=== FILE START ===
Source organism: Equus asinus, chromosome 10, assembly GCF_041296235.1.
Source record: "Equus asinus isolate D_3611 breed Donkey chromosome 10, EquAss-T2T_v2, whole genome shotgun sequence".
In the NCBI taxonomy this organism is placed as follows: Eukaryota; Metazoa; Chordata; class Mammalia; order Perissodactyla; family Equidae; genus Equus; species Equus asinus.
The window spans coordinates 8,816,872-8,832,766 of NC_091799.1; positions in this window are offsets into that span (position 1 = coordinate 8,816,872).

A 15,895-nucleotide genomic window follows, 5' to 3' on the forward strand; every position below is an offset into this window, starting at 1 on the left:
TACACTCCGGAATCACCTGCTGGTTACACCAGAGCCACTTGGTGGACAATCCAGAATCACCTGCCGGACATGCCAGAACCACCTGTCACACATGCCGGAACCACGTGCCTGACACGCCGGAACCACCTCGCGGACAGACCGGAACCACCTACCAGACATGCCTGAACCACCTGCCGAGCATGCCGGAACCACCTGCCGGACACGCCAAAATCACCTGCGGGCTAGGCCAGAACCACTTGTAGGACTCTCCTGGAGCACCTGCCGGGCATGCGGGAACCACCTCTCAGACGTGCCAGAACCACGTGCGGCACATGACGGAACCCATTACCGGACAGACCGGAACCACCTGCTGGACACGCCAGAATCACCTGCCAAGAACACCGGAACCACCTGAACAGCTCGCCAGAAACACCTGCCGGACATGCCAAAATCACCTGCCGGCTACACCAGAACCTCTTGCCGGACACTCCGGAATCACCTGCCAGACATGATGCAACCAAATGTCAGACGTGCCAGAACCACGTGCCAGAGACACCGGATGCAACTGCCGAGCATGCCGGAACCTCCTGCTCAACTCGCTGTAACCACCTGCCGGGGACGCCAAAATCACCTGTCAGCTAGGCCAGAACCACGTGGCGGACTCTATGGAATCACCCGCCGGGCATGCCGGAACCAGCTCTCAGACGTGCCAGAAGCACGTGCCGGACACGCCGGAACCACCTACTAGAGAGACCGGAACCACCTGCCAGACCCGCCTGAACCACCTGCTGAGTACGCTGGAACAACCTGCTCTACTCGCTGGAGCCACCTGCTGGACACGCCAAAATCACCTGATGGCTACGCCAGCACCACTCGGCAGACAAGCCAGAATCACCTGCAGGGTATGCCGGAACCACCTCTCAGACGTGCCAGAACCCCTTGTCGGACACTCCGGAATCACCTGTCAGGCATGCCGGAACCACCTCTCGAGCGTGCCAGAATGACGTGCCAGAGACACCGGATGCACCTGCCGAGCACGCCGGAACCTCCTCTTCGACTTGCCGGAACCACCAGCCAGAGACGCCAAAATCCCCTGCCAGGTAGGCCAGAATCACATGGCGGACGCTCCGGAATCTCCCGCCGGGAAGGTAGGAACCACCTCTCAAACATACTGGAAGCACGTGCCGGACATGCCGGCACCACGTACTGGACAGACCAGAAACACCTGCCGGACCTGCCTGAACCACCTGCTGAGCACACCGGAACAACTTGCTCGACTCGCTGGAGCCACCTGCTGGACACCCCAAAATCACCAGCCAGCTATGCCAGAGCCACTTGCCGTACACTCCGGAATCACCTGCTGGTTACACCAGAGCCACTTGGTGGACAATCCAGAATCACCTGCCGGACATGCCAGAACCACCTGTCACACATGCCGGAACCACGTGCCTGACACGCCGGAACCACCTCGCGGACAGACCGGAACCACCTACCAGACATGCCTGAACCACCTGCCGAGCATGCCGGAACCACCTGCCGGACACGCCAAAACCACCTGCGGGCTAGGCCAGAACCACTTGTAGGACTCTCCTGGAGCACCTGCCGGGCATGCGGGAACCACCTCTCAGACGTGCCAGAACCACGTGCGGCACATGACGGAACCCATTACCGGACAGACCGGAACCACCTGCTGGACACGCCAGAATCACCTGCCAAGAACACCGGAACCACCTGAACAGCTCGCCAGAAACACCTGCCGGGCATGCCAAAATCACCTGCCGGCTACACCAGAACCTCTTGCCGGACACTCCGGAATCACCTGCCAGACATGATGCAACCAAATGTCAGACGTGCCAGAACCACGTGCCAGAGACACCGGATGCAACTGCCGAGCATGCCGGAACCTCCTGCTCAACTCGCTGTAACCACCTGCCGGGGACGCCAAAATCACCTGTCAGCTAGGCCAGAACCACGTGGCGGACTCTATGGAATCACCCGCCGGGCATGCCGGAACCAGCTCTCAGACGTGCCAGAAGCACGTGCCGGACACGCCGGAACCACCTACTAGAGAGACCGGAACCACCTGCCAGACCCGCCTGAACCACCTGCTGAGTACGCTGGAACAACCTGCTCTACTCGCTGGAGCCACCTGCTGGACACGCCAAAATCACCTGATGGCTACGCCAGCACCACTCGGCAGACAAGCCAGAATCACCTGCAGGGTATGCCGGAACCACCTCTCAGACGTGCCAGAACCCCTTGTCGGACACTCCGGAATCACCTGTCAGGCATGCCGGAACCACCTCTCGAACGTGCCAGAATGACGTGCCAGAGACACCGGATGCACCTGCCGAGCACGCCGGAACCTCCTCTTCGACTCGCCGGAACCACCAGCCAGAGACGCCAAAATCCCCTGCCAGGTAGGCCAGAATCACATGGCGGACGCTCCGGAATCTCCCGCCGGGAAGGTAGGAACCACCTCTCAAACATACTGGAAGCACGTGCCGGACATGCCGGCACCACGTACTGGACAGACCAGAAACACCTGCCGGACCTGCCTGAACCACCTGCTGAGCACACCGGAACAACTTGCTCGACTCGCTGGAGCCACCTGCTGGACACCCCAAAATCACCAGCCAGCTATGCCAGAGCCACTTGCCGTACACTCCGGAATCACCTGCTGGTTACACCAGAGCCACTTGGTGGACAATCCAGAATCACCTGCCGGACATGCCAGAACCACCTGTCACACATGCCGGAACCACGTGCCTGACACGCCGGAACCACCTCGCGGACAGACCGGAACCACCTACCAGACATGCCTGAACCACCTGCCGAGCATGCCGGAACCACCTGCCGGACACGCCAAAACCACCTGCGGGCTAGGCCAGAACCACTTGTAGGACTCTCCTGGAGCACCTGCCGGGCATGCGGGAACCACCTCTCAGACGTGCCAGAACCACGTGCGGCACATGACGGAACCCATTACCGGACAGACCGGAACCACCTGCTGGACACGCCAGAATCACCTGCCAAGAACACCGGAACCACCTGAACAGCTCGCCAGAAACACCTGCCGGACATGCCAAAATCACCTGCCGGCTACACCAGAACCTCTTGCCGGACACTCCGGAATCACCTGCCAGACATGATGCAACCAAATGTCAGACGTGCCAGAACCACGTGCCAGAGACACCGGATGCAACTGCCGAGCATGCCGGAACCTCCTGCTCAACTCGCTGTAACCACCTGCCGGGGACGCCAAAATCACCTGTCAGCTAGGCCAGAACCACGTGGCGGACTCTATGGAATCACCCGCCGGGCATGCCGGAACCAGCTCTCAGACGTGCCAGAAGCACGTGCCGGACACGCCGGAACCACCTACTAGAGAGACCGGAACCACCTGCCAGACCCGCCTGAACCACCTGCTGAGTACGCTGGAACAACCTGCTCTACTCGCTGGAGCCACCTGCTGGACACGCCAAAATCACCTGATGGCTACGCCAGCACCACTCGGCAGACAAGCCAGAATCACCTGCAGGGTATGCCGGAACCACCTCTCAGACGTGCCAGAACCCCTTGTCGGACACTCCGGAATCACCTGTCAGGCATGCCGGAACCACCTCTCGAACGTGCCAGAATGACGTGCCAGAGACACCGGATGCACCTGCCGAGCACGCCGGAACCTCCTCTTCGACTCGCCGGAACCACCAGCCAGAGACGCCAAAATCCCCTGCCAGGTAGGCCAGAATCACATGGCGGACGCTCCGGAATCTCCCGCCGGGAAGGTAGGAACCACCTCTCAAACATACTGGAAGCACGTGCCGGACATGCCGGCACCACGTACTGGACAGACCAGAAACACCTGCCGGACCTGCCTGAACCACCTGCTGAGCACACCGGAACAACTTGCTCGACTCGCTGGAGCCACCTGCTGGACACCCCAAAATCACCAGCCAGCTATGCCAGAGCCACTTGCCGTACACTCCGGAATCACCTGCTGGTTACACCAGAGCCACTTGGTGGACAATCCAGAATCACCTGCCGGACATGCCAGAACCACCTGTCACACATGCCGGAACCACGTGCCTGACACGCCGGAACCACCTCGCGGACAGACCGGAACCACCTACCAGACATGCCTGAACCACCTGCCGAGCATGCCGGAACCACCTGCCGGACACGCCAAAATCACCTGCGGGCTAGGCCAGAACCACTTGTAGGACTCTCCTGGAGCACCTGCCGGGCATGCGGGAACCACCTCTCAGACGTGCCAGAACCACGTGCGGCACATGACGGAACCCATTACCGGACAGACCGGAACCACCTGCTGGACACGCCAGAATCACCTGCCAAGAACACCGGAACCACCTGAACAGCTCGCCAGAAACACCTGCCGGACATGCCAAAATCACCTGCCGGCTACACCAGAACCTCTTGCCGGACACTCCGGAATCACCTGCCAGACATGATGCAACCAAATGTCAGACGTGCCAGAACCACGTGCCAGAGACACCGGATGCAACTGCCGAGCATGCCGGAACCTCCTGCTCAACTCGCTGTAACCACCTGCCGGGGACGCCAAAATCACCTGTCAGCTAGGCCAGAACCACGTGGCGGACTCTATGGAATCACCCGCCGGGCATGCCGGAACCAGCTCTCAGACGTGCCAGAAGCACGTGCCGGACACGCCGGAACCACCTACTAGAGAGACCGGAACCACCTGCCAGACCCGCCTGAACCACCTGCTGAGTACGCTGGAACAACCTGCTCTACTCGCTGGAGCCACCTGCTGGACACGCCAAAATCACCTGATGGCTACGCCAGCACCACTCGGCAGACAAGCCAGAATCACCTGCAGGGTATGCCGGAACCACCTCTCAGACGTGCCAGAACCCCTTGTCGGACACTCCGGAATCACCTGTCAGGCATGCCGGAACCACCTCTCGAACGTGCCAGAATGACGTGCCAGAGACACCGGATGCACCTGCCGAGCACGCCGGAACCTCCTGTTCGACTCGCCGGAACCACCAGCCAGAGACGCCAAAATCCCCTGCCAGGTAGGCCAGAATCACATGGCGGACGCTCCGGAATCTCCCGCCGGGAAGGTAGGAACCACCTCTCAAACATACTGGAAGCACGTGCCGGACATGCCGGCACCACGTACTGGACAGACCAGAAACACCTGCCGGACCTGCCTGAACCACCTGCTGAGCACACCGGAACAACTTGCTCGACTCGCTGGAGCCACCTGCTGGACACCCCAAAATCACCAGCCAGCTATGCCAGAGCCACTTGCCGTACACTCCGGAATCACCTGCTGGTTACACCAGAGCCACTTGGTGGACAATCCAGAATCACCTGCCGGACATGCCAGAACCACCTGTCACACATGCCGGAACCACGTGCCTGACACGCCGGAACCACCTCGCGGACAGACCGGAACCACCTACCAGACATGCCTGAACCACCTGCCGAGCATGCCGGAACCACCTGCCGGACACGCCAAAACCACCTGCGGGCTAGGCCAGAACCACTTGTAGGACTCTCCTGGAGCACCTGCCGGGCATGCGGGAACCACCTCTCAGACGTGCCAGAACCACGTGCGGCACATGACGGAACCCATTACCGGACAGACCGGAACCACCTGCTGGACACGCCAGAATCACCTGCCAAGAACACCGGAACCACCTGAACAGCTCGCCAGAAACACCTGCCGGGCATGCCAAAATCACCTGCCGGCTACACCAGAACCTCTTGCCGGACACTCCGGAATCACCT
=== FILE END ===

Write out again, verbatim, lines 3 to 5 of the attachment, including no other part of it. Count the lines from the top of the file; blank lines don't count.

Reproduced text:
In the NCBI taxonomy this organism is placed as follows: Eukaryota; Metazoa; Chordata; class Mammalia; order Perissodactyla; family Equidae; genus Equus; species Equus asinus.
The window spans coordinates 8,816,872-8,832,766 of NC_091799.1; positions in this window are offsets into that span (position 1 = coordinate 8,816,872).

A 15,895-nucleotide genomic window follows, 5' to 3' on the forward strand; every position below is an offset into this window, starting at 1 on the left: